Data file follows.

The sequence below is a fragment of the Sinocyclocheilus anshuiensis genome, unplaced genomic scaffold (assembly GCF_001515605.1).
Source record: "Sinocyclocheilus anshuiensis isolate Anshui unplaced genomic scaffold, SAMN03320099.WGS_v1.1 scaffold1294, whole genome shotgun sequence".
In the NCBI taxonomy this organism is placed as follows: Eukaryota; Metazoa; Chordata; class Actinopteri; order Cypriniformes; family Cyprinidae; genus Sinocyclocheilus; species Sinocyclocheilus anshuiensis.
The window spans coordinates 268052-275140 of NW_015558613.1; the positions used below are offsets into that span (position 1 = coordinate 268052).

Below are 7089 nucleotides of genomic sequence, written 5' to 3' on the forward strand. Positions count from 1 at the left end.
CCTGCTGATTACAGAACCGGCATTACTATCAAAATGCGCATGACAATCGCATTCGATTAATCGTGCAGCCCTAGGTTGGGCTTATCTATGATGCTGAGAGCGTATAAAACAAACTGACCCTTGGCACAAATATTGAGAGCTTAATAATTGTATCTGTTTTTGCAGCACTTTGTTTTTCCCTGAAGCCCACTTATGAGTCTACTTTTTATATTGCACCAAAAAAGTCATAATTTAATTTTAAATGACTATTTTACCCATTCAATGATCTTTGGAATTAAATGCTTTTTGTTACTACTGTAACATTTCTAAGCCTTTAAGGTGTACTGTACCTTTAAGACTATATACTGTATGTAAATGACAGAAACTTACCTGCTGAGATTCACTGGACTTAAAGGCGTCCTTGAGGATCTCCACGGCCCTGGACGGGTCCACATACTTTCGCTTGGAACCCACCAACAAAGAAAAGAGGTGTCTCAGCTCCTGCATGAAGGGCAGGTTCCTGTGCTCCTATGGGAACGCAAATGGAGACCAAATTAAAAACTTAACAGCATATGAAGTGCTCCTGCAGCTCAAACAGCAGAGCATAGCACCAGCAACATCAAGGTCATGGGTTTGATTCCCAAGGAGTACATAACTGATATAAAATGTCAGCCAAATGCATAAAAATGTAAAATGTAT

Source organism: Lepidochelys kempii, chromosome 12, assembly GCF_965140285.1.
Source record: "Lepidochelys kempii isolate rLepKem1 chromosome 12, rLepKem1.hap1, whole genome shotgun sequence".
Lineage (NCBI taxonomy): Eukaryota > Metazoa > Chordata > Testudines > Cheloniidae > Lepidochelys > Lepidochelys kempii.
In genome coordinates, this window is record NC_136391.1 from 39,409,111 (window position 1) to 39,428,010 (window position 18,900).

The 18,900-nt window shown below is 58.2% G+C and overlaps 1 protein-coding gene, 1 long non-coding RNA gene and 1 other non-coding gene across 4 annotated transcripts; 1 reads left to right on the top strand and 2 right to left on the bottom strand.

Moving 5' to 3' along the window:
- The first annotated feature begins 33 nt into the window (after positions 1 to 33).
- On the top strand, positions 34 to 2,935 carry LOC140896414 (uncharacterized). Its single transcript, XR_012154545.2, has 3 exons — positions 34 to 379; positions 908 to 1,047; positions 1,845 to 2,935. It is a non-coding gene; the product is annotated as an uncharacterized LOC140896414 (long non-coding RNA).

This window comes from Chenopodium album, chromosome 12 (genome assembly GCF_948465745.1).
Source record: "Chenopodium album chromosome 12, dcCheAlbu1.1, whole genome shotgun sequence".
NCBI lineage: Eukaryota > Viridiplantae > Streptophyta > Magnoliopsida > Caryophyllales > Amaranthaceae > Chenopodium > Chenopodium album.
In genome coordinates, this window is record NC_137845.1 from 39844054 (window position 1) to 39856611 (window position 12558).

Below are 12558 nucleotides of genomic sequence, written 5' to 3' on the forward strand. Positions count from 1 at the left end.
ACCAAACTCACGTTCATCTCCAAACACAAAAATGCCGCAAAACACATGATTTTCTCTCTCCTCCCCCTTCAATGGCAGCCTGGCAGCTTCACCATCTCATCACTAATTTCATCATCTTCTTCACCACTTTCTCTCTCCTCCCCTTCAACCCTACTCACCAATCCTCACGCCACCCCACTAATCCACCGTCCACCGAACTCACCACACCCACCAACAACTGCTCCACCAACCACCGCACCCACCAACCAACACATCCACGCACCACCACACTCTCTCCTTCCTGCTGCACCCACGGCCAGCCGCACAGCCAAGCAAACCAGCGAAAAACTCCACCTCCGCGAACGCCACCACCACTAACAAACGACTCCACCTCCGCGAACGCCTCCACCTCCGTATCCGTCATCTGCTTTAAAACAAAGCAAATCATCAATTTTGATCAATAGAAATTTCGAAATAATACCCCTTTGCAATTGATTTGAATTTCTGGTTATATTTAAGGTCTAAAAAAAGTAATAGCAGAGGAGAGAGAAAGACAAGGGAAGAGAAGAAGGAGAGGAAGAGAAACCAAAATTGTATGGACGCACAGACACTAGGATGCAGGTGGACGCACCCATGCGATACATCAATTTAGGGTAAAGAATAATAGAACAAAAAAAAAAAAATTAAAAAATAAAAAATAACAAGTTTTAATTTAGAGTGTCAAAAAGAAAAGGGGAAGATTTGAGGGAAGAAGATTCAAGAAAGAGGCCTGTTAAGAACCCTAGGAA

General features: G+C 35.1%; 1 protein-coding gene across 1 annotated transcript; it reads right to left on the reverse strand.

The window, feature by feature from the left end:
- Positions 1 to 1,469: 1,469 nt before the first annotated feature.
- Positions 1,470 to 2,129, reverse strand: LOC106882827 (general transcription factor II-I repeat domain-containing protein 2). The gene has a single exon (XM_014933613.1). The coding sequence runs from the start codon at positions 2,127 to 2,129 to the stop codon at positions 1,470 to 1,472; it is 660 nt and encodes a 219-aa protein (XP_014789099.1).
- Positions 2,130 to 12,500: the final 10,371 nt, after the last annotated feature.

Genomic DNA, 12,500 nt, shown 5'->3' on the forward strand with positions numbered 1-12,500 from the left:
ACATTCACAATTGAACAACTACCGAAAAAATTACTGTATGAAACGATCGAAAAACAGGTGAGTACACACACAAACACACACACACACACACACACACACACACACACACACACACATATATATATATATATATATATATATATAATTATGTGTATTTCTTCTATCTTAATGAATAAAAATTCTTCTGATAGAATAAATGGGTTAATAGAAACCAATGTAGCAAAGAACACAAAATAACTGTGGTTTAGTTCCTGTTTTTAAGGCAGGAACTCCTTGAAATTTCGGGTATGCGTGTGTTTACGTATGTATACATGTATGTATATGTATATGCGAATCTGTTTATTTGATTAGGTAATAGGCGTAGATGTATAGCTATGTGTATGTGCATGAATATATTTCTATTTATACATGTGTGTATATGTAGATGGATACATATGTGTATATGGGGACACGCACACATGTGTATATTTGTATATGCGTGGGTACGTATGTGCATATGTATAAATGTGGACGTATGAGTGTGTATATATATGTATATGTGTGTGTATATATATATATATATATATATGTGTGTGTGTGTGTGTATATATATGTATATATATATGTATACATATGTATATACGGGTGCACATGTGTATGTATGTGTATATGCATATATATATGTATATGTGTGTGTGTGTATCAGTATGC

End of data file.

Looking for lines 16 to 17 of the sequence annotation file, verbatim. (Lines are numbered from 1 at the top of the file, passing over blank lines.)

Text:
Source record: "Chenopodium album chromosome 12, dcCheAlbu1.1, whole genome shotgun sequence".
NCBI lineage: Eukaryota > Viridiplantae > Streptophyta > Magnoliopsida > Caryophyllales > Amaranthaceae > Chenopodium > Chenopodium album.